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13 December 2023

Housing cycle turns mildly upward – Tony Alexander

Early this year we saw a strong lift in the number of first home buyers deciding to bite the bullet and make a home purchase. They were driven by lower prices, slightly improved credit access, availability of Housing NZ assistance schemes, strong numbers of listings, and little competition from other buyers.

Their lift in buying has produced so far, an average 4% rise in New Zealand house prices since the cycle reached its low in May. Auckland prices are ahead 5.4%, Wellington 4.5%, and Canterbury 4%.

At the moment there is an expectation that this wave of first home buyer activity will now be followed with a wave of investor buying. We can certainly see increased investor interest in the surveys which I run each month. For instance, a net 22% of real estate agents at the end of November said that they were seeing more investors in the market. Three months earlier this was a net zero and back in April a net 44% of agents were seeing fewer investors.

Why are investors showing higher interest? The fact that prices are no longer falling will be a motivating factor for the many who have been holding back before expanding or starting their portfolio. Additional motivation will come from evidence of prices rising on average near 0.8% a month.

Heading into the election the shifting of polls towards suggesting a National-dominated government will have encouraged a few. The post-election confirmation that deductibility of interest expenses will return in full from April 1 2025 and to an 80% degree from 2024’s April will clearly be an encouraging factor.

However, when I look through my various surveys I can see no evidence that there is a flood of investors looking to buy. In fact, the net proportion of real estate agents saying that they are seeing more investors looking to sell has just risen to the highest level since late-2021 at 11%. Six months ago a net 6% were seeing fewer investors selling.

It looks like expectations of higher demand are encouraging some investors to sell without being in as weak a negotiating position as was the case through 2022 and the first half of this year.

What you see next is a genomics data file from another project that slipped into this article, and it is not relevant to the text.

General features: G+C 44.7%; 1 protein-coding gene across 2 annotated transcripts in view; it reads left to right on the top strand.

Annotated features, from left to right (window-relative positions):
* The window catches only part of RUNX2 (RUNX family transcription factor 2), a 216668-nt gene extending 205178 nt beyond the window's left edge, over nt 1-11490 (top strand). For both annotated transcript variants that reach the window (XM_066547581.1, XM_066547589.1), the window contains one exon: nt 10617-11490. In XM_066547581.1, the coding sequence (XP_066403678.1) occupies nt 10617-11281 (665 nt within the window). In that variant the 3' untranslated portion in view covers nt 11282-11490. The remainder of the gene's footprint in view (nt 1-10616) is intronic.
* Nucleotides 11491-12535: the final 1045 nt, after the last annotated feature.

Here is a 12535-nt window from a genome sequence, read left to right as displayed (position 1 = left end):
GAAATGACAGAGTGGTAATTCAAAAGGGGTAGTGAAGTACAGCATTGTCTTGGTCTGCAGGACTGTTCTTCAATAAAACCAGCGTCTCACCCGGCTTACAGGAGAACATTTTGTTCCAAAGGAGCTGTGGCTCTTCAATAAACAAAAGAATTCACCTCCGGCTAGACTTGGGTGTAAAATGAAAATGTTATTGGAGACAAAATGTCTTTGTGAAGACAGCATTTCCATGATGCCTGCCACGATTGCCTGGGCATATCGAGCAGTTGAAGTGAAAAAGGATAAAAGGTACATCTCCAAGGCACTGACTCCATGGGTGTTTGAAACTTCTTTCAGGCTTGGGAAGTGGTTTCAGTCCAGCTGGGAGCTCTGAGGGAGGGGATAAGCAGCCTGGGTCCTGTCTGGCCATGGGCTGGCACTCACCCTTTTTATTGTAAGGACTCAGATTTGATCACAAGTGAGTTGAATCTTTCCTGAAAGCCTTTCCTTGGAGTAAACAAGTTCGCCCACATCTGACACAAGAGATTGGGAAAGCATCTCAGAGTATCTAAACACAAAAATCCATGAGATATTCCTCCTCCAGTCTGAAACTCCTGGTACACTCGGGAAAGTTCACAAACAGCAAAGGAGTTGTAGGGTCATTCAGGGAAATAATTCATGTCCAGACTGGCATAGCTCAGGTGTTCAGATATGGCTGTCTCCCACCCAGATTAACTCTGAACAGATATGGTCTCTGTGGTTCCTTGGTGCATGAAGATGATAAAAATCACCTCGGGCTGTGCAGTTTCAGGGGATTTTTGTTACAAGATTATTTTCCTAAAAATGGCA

In fact, when we consider the tax changes, surging population growth, and falling house construction, the scene looks like being set for a period of firm increases in average house prices once one more thing happens – interest rates fall.

Recently the Reserve Bank reviewed their 5.5% official cash rate and said there is no scope for easing at the moment. In fact they penciled in one further 0.25% increase next year and projected that no rate cuts will occur until the middle of 2025. It is extremely unlikely that rate cuts take that long to appear.

The Reserve Bank has failed to allow for a likely tightening of fiscal policy by the new government. They have also made no allowance for any negative impact in the farming sector from the El Nino weather pattern. Importantly, while they emphasised new upward pressure on housing costs because of the migration boom, they made no allowance for the boom restraining the pace of wages growth.

However, when we look at measures of labour market tightness we see a rapid improvement in staff availability is underway across most sectors, though not at all levels. There are still shortages of skilled people in some sectors.

The chances are high that in the next few months solid evidence will appear of slowing wages growth and some further decline in business plans for raising their selling prices. After all, offshore inflation outcomes in the past few weeks have surprised on the lower than expected side. Easing inflation offshore (including lower oil prices) will eventually feed through to inflation here in New Zealand.

There is a good chance that the Reserve Bank will start cutting interest rates in the second half of 2024. But it is impossible to take a strong view on how rapidly borrowing costs decline given the many uncertain local and international factors in play.

All we can say is that NZ house prices have started rising while interest rates are high and have gone higher in recent months. The pricing impact once they start falling seems relatively easy to figure out.

Tony Alexander

Independent Economist

This article has been provided for general information only. Tony Alexander is an independent economist.

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